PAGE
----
Siobhan McMahon MSP, Shadow Minister for Public Services and Wealth Creation, says she is proud that Scottish Labour voted to axe the care tax.
As you may know, I’m currently undertaking a consultation on the abolition of charges for non residential social care. It is an issue close to my heart.
I’ve made my thoughts clear on this a number of times. Access to a high standard of non-residential social care is an equality and human rights issue; it cannot be fair that wealth is ever allowed to come into it. The unfairness of charges is exacerbated by the fact that charges for care services vary wildly between local authorities. An easier and fairer way would be for the Scottish Government to assist councils with the cost of the delivery of care and ensure that it is free at the point of delivery.
As a Member of the Scottish Parliament for Central Scotland I hold surgeries across Lanarkshire and Falkirk. Everywhere I go, I hear of the struggles from disabled people from all walks of life brought on by social care charges. Living as a disabled person incurs all sorts of extra costs in the form of paying for things like more heating and specialised diets. Further social care charges means many are left unable to enjoy the things in life that non-disabled people take for granted. The result is that many disabled people fall below the poverty line while others who need additional help go without it for fear of cost.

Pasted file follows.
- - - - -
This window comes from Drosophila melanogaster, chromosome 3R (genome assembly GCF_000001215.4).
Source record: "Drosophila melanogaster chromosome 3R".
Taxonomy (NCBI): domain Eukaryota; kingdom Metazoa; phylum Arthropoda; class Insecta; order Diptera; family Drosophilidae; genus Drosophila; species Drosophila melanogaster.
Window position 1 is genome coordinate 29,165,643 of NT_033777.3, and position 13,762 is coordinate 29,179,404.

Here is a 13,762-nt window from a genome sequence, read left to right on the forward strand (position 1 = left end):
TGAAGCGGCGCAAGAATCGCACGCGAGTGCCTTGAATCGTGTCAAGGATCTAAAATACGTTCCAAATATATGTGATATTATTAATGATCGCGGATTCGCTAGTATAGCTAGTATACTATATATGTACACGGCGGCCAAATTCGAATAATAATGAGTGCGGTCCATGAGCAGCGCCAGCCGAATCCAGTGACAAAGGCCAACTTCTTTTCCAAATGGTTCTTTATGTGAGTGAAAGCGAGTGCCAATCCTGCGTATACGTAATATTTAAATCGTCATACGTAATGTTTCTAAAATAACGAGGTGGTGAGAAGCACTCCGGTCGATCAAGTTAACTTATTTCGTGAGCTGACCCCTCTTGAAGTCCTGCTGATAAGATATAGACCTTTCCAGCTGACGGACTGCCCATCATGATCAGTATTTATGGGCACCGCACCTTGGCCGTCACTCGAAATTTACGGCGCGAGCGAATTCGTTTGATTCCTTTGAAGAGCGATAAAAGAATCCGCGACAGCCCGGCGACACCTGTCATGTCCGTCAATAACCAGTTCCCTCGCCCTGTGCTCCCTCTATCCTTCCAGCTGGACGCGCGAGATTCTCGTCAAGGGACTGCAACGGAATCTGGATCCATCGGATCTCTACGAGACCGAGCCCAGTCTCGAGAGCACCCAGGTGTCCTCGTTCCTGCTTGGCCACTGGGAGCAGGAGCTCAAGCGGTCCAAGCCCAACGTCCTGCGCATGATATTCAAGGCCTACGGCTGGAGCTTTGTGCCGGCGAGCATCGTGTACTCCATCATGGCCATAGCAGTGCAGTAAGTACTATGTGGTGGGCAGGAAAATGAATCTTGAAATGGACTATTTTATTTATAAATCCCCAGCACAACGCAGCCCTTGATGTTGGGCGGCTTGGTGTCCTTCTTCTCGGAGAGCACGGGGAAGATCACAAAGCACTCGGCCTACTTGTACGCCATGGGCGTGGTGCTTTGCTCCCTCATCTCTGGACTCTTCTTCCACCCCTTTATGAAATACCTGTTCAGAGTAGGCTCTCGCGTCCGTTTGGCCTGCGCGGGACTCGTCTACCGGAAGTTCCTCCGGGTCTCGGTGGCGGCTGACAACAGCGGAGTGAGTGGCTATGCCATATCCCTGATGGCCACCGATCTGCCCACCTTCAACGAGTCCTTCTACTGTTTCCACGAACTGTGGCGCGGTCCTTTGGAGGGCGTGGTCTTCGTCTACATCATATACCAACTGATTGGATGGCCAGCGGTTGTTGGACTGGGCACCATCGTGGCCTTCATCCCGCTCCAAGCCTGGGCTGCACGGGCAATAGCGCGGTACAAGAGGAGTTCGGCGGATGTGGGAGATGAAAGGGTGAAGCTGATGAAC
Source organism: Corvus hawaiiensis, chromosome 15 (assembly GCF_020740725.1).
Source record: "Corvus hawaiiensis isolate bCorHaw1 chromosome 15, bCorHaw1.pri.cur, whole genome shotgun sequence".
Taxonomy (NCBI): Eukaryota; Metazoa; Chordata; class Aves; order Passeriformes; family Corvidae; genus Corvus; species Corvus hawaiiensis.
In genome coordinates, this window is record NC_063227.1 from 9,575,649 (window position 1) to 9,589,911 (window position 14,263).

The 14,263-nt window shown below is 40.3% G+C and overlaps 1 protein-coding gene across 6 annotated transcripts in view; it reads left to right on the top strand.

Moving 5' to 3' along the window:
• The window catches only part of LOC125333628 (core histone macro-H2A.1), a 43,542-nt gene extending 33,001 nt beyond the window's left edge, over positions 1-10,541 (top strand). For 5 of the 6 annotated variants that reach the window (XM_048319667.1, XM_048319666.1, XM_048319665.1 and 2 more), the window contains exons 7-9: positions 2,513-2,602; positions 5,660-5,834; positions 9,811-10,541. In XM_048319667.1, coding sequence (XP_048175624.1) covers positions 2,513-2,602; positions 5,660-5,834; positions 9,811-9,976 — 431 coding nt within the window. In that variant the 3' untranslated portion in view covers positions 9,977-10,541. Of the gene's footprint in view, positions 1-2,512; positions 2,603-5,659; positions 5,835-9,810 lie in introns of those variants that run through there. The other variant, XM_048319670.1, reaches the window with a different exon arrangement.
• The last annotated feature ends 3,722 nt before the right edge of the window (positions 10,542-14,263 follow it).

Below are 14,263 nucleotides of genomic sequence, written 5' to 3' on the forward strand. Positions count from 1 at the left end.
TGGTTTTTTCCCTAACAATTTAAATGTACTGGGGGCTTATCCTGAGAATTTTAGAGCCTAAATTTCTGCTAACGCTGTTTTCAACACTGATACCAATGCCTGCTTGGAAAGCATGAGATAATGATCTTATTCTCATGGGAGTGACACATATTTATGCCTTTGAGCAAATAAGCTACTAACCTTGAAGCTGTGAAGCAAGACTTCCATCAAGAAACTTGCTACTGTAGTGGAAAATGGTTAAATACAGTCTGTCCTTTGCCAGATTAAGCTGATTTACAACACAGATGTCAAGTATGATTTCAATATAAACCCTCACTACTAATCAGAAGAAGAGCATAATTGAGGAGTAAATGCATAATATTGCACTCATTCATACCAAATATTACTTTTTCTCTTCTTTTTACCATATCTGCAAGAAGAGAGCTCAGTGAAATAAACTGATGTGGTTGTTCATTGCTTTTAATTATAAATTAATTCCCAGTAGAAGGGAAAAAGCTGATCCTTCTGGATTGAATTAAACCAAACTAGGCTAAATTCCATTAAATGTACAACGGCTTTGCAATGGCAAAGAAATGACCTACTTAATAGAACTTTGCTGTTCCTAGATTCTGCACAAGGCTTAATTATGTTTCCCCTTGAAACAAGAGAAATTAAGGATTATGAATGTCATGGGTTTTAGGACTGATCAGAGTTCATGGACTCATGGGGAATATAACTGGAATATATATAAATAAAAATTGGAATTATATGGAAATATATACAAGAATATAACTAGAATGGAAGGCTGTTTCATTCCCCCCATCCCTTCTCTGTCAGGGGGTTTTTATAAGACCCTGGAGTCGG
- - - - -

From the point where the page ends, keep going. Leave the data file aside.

I brought forward the consultation because I sensed there was a real mood among people with disabilities to tackle this issue. I know from my years on the Scottish Parliament’s Equal Opportunities Committee that charities representing people with disabilities have long wanted to see an end to charges for social care. Even at the height of the Referendum last year, a petition from “Scotland Against the Care Tax” garnered signatures from thousands of individuals.
I was delighted that members voted to commit our party to axe the care tax at the Scottish Labour Party’s annual conference at the end of October. So much credit must go to those behind the motion, Pam Duncan-Glancy, who has grown up having care charges a constant in her life, and her friend Sean Morton. Both Pam and Sean made impassioned pleas for the removal of charges that resonated with the hall. You can find Sean’s impressive speech below.
The success of the motion is something our whole party can be very proud of and means that we go into the coming election committed to scrapping this unjust charge on disability. This creates a real dividing line between Labour and other parties.
My consultation on the care tax is still open and will be until the January 31st. I would welcome as much feedback as possible, so if you have something to add please do not hesitate to offer your submission.
You can read the consultation document here and respond to the consultation via the online smart survey here.
5 thoughts on “Scottish Labour votes to abolish charges for Social Care”
So there are a number of people who need to make a payment to local authorities for their care where necessary.